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Topic: First knits: ribbed and nonribbed hats and scarves  (Read 678 times)
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echo_brook
Mollusks inhabit the soft parts of my heart.
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« on: April 16, 2009 10:05:31 PM »

So I finally learned how to knit! To practice my basic knit, purl, increase, decrease skills I have been churning out hats and scarves. Here are my first projects:


These were made for the tree swap. I chose the yarn colors to simulate wood grain. No ribbing because this sucker was a good 7 feet long and over a foot wide. Ribbing would have driven me nuts! The felt appliques are also hand embroidered.


Hat and scarf made for a friend's birthday. First time working with cotton yarn and I think I'm in love. The hat was too short when I took it off the needles so I had to put it back on. I had trouble catching the ribbing pattern again so I just turned it into a brim Tongue
Fun action shot just because:


Thank you for looking! Comment and critiques welcome. I'm a newby knitter so any pointers are greatly appreciated!
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ninjanator
« Reply #1 on: April 17, 2009 04:19:03 AM »

I've yet to concur those darn increases and decreases and just circle knitting in general Roll Eyes i really like how your tree swap ones turned out
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Fudpen10
« Reply #2 on: April 17, 2009 06:24:25 AM »

They are lovely hats and scarves. I can't believe this is your first knitting project. I love the touch of the felt leaves and acorns. Makes them look very special.

Increasing and decreasing is not hard so long as there is nothing to interrupt you. If my children are around, I notice I count out loud when I'm increasing or decreasing, probably to drown out the noise. They've learnt not to interrupt me and as a by product they learnt to count early on!
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echo_brook
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« Reply #3 on: April 17, 2009 07:30:57 AM »

Thank you both for your kind words. Smiley
Ninjanator, don't worry about not quite having the whole increase/decrease down. These took me several months because I had to keep frogging stuff that I screwed up. Tongue Oh well. And I completely cheated with using round needle instead of the proper four double pointed needles. *sigh* I need to learn those to do knitted amiguri which is what I'm really after but they scare the bejesus out of me.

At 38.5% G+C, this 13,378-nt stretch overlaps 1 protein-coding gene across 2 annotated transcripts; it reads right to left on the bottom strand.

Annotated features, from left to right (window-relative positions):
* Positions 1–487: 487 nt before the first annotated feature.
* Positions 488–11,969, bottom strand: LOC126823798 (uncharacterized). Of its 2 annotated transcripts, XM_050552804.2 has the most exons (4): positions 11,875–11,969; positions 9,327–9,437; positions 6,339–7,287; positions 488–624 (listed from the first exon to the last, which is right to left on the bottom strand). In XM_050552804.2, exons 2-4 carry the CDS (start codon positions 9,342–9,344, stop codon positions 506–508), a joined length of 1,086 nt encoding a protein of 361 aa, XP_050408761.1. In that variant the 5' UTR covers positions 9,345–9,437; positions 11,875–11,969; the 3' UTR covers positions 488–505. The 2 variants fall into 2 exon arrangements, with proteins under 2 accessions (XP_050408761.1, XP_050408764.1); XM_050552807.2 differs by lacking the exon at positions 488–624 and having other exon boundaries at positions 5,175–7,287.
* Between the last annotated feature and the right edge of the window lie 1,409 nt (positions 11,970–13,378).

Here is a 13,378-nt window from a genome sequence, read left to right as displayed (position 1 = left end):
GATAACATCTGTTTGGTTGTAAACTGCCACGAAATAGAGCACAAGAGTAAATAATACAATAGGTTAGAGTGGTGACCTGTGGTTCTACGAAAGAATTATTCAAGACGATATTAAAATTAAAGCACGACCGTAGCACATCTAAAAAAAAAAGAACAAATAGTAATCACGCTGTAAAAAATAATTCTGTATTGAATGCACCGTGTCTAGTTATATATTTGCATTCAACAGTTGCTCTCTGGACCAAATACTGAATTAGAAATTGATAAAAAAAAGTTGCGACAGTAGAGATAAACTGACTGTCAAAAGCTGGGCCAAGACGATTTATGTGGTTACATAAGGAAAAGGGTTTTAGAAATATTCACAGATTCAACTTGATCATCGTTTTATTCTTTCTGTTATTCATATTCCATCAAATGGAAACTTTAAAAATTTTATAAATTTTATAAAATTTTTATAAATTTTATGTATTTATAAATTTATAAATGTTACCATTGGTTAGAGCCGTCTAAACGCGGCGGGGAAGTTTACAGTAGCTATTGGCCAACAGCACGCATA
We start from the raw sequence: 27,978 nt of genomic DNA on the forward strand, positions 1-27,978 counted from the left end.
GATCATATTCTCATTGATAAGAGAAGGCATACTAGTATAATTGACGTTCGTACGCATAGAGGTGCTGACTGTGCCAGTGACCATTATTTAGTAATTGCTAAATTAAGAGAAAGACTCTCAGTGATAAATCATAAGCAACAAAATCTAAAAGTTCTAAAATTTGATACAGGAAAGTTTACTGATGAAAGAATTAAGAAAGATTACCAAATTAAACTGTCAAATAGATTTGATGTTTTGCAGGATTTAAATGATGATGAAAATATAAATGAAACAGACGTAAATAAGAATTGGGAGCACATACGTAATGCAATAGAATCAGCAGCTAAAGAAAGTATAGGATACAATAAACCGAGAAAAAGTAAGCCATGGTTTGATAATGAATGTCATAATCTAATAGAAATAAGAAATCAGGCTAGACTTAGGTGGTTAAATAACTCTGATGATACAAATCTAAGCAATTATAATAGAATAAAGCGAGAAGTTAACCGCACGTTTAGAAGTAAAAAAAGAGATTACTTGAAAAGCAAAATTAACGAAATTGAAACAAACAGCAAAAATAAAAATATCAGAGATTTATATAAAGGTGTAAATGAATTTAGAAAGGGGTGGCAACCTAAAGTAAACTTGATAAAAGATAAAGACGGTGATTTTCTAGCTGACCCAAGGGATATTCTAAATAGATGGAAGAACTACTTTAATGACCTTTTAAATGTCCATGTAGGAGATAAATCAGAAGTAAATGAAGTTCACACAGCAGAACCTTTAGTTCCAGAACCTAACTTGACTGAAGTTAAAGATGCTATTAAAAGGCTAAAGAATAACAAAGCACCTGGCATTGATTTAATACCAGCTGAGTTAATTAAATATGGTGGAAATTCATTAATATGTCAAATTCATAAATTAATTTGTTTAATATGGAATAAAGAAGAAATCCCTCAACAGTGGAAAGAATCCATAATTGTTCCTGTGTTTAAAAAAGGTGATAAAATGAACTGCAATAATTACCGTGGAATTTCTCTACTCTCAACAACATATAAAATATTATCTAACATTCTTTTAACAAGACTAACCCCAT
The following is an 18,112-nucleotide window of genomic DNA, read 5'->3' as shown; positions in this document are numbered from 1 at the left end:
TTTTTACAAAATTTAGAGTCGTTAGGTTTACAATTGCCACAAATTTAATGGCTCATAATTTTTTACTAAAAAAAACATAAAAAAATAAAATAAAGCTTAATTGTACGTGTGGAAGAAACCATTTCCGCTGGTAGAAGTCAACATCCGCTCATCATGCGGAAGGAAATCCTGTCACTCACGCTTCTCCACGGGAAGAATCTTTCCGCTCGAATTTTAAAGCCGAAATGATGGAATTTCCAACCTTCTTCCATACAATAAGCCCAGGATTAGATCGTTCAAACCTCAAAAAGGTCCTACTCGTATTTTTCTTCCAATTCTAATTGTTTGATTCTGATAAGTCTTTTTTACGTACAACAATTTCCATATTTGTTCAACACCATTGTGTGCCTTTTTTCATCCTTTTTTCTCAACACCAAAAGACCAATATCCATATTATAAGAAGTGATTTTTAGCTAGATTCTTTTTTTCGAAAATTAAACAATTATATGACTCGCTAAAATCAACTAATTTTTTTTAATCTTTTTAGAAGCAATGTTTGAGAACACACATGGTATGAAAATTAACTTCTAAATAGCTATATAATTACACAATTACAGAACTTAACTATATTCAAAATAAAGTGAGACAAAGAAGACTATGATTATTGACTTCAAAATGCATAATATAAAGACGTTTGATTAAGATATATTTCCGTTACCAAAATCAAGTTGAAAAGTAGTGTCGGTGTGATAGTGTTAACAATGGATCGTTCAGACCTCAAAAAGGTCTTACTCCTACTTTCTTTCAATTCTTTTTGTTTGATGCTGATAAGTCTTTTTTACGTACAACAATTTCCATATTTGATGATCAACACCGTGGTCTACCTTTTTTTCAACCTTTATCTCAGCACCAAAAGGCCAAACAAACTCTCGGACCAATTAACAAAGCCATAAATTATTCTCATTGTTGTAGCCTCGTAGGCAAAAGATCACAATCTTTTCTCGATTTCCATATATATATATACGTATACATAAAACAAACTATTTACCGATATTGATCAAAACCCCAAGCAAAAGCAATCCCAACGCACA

Fudpen10, how funny that your children learned to count by listening to you knit! If my cat spoke English I think the same thing might have happened to her though. haha. As is, she has just developed a taste for acrylic yarns. lol. At least she leaves the expensive yarns alone Smiley
THIS ROCKS   Logged

Newly moved to the Tri Valley area (Dublin, CA) and would love to meet craftsters here. Please don't be shy about PMing me.
 
http://www.wists.com/echo_brook

I do personal swaps.
Fudpen10
« Reply #4 on: April 17, 2009 07:50:00 AM »

Don't worry about the double pointed needles, echo_brook. I put them off for years, partly because I had images of stitches falling off the needles on the other side of the work when I wasn't looking. Turns out they don't, unless they are pushed! It is meant to be easier on your wrists.

One tip I would pass on is to move/knit the last one or two stitches onto the next needle each time you move on to the next needle. That way the same stitches are not always at the end of the needles, otherwise you get a ladder effect going up your hat or socks. Pulling tight doesn't help either. I found that out five pairs of socks later. Have a go.
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echo_brook
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« Reply #5 on: April 17, 2009 12:41:50 PM »

Thanks for the tips Fudpen10 Smiley You have coaxed me a little closer to the double needles
THIS ROCKS   Logged

Newly moved to the Tri Valley area (Dublin, CA) and would love to meet craftsters here. Please don't be shy about PMing me.
 
http://www.wists.com/echo_brook

I do personal swaps.
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